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Ninja in the Woods

While I certainly remember being so bored at High School that the imaginary was a sole relief, and really did once see a student running on the roof, convinced she was a cat and chased by teachers, students in Barnegat, New Jersey went completely off the page recently, confined to class after reporting a ninja running through the woods. With all public schools in the area locked down, and presumably guarded by clueless B-movie henchmen, the ninja was within half an hour revealed, mask torn climatically off, to be something else: a camp counselor dressed in karate uniform, carrying a plastic sword. Which is only marginally less disturbing than an actual ninja in the woods. By way of explanation, the counselor, apparently late to a costume day at a nearby middle school, entered fully into the spirit of a shinobi assassin and took a stealthy, speedy shortcut through the trees. It seems crying “crazy man dressed all in black!” really can get you off class. But don’t forget to mention that he ate your homework.

Ninja Dragon: The Final Fight Scene

With quite a lot to do with the previous story—ninjas, swords and being completely lost in the trees—Godfrey Ho’s seminally bad Ninja Dragon (1986) features a final fight scene somebody should have called the police on—twenty-three somersaults, two moustaches, a quite disturbing use of eyeliner and the following script:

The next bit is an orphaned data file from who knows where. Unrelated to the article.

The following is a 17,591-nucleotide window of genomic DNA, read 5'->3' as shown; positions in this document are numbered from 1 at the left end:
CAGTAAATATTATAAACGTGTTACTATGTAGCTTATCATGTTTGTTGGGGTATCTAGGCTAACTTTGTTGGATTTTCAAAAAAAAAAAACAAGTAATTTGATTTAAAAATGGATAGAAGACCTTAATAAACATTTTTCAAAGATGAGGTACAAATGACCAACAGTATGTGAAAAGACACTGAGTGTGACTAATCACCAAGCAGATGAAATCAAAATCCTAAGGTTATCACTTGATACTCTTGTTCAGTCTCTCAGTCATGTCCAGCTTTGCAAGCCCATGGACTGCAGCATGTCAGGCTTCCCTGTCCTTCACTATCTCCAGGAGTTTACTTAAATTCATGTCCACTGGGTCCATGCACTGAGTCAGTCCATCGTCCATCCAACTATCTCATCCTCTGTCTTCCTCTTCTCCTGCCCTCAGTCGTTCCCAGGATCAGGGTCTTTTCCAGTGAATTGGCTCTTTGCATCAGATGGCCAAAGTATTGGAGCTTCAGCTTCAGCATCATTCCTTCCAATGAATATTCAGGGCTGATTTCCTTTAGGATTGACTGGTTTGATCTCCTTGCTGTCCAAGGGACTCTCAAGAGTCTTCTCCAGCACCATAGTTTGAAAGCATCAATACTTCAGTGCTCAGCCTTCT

Bruce Stallion (Paulo Tocha): You're so stupid—you killed Fox and my men Gordon the Ninja (Richard Harrison): And you, you started the war. Bruce: You were the winner, but I'm not going to give you that chance, this time. Gordon: You're on. You don't know an important Chinese principle. Bruce: My principle is to chop you down! Gordon: Hmm. You must use the Chinese against the Chinese. You're playing the game of death! Bruce: Nonsense! You're going to give me back every piece that you took. Gordon: Unless you die a ninja. Bruce: Ok...

Obama, Japan: town with a precedent

Population approximately 33,000, importance approximately not much—a sleepy seaside town on the other side of nowhere is now the centre of world attention, and all because of its namesake: President Elect Barack Obama. Meaning “little beach” and literally located on one, the Japanese Obama lies due north of Kyoto and five hours by train from Tokyo, and until the junior Senator from Illinois entered national politics, was better known for not much at all—fishing and lacquered chopsticks in between. But Obama the President has changed everything for Obama the town, and the change is—to appropriate the campaign slogan—“change you can believe.” Change began in February when resident and president of the Obama for Obama Support Group Seiji Fujihara asked a friend and occasional graphic designer to draw an image of the then Senator. Sketched in ten minutes and only a partial likeness, the presidential seal style logo was none the less immediately liked, and soon appeared city-wide on t-shirts, chop-sticks and even steamed cakes—Obama’s head grilled onto the back of sweet adzuki bean cakes. Thousands of citizens have signed up for membership. Caught in the spirit of the moment, and possibly something even stronger, Support Group members have recorded a theme song truly hard to believe: Obama is Beautiful World—a catchy sing along part Village People, part Casiotone preset melody; every part uniquely Japanese (music video at bottom):
Obama is Beautiful World The sea spreading far out and the bright sunshine reflect the future of your country, America... La-la-la-la-la Obama! Obama is beautiful world! Obama is No. 1!